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David Livingstone Birthplace’s Otterly Cute! Resource

Download this free teaching resource from David Livingstone Birthplace to make your own cuddling parent and baby otter.

Suitable for: KS2, KS3

Subjects: Art & Design, Biology, Science


Learn more about otters!

Did you know that some species of otters are endangered? There are 13 different types of otter and they live all over the world. In Scotland, you are most likely to see wild otters on the West Coast and Islands, and these are Eurasian Otters. There are around 10,300 of these otters in the UK and most of them live in Scotland. Their population has been gradually increasing for the last 25 years – which is great news!

Unfortunately, there are types of otter in other parts of the world who are endangered. Like sea otters who were hunted for their fur in the 19th Century and nearly made extinct! These days, they are under threat for many reasons: the fur trade, destruction of habitat, oil spills and fishing nets. They are found in Canada, Russia, Japan and the USA.

Use this template to make your own cuddling parent and baby otter. Just cut the shapes out and attach the arms and legs using paper fasteners – or just with glue if you don’t have paper fasteners.

Fun Facts About Sea Otters

  • Unlike most marine mammals, sea otters don’t have a layer of blubber (fat) to keep them warm.
  • Instead, they have the thickest coat in the animal kingdom: up to 150,000 strands of hair per square centimetre
  • When otters sleep, they wrap themselves in seaweed and float in a group called a “raft”.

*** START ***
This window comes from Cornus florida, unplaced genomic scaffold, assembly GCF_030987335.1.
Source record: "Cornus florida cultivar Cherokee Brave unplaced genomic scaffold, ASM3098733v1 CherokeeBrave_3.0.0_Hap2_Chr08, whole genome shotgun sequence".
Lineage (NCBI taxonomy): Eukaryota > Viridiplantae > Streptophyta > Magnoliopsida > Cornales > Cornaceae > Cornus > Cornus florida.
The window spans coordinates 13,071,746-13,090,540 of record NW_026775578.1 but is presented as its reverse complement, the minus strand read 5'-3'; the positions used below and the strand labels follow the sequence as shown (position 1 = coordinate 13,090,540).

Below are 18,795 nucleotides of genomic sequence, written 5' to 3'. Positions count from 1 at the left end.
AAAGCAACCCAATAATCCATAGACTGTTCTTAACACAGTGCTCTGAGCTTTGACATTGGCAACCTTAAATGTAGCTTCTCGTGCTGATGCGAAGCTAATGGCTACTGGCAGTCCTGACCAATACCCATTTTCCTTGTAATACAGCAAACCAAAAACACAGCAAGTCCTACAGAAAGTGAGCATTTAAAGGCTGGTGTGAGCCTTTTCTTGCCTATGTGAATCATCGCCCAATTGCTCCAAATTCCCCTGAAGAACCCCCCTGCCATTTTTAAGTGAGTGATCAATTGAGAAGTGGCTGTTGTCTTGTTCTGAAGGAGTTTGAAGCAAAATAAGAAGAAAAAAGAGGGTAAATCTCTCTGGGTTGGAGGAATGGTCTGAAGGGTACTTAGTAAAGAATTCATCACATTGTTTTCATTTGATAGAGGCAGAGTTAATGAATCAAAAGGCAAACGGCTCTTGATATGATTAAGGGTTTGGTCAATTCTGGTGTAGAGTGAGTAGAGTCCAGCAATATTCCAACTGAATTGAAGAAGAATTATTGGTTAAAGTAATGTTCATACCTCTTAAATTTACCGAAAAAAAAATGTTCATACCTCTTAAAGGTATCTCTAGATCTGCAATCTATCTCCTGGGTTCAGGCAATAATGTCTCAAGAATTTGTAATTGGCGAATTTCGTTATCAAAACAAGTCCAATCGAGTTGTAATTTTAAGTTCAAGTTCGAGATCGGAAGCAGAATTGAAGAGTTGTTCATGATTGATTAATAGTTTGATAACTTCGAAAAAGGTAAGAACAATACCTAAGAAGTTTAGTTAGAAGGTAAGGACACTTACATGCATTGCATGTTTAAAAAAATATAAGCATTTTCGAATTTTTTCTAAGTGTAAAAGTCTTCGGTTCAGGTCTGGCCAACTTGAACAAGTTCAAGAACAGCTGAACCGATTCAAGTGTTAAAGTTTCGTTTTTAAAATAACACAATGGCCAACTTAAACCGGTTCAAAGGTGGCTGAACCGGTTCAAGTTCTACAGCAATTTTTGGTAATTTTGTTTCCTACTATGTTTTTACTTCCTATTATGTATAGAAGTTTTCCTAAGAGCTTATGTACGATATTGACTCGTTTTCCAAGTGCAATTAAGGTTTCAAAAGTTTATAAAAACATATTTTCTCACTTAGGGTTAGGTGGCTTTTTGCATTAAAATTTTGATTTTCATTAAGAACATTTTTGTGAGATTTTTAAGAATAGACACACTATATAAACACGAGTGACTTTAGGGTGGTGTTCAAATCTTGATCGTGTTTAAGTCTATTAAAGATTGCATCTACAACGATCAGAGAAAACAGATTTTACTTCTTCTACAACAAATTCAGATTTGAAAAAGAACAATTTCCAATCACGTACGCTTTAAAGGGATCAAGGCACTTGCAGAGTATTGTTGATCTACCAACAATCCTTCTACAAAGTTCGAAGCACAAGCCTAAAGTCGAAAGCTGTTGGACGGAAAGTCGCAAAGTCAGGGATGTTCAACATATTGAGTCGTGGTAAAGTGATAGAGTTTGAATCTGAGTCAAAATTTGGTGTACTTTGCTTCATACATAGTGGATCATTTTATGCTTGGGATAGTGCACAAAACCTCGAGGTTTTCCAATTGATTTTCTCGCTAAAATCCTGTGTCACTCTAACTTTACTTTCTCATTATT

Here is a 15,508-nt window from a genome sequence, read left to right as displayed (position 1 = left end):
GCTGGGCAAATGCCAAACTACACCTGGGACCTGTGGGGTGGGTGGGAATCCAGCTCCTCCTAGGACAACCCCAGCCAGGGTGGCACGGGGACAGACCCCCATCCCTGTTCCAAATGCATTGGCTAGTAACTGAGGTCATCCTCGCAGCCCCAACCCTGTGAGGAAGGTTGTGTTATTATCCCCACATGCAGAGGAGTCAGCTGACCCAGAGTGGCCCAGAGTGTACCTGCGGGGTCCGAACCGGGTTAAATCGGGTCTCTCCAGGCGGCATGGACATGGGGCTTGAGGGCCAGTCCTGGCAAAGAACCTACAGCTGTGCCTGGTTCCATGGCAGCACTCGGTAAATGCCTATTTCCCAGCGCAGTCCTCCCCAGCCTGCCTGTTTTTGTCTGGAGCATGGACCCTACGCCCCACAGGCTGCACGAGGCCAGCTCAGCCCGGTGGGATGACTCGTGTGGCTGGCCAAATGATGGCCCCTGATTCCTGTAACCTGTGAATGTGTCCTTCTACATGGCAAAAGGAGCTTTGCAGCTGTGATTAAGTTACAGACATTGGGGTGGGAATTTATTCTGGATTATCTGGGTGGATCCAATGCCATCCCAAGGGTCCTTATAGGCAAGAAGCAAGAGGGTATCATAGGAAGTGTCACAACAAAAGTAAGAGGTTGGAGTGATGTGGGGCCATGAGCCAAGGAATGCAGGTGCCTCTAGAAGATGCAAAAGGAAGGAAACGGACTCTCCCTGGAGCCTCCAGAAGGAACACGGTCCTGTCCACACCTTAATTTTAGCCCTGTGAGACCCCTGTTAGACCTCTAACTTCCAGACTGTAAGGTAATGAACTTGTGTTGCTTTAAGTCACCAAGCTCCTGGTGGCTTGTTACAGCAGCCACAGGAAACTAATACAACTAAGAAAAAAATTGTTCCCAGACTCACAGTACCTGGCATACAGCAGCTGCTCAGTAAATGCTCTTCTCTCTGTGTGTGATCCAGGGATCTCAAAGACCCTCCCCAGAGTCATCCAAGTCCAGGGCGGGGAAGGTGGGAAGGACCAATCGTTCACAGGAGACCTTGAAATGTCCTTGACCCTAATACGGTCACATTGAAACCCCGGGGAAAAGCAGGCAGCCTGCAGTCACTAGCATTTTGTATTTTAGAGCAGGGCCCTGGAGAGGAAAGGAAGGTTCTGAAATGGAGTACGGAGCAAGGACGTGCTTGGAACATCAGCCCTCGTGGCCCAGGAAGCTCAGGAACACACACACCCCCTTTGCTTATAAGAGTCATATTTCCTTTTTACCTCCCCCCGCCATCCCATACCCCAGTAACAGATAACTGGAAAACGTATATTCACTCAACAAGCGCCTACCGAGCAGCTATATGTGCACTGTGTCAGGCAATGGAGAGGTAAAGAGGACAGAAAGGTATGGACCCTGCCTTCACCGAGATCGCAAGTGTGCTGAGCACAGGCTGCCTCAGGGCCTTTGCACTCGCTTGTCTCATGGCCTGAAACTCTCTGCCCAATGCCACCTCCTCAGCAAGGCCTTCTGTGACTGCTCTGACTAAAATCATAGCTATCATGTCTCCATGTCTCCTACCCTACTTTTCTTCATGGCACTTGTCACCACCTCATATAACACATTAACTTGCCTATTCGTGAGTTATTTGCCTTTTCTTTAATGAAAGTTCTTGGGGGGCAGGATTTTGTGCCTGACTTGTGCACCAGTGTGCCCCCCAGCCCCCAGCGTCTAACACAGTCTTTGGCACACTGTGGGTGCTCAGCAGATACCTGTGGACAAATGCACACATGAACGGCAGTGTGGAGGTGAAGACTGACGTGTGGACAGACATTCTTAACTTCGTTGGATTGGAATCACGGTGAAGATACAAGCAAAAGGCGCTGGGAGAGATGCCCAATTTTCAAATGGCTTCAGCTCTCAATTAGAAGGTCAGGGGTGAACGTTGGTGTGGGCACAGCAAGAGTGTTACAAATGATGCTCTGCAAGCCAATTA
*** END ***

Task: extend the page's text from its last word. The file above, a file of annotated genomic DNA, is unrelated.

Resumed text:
• Sea otters sometimes use tools (like rocks and shells) to eat their food – very well mannered!
  • A group of otters can be called a “romp” or a “bevvy”.


Suitable for: KS2, KS3

Subjects: Art & Design, Biology, Science

Topics: Animals, Living Things & Habitats, Conservation

This resource was created by David Livingstone Birthplace. Images, text and content may be subject to copyright.

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About David Livingstone Birthplace.

The David Livingstone Trust (DLT) includes the Listed Building of his birth, surrounding parkland, and the 2,000 piece David Livingstone collection.

David Livingstone’s Birthplace is a dynamic visitor experience where people can learn about and be inspired by Livingstone’s story, his childhood home and their collection.

Today they continue Livingstone’s mission by enabling people from Scotland, Sub-Saharan Africa and beyond to engage in intercultural dialogue and participate in the world as active global citizens.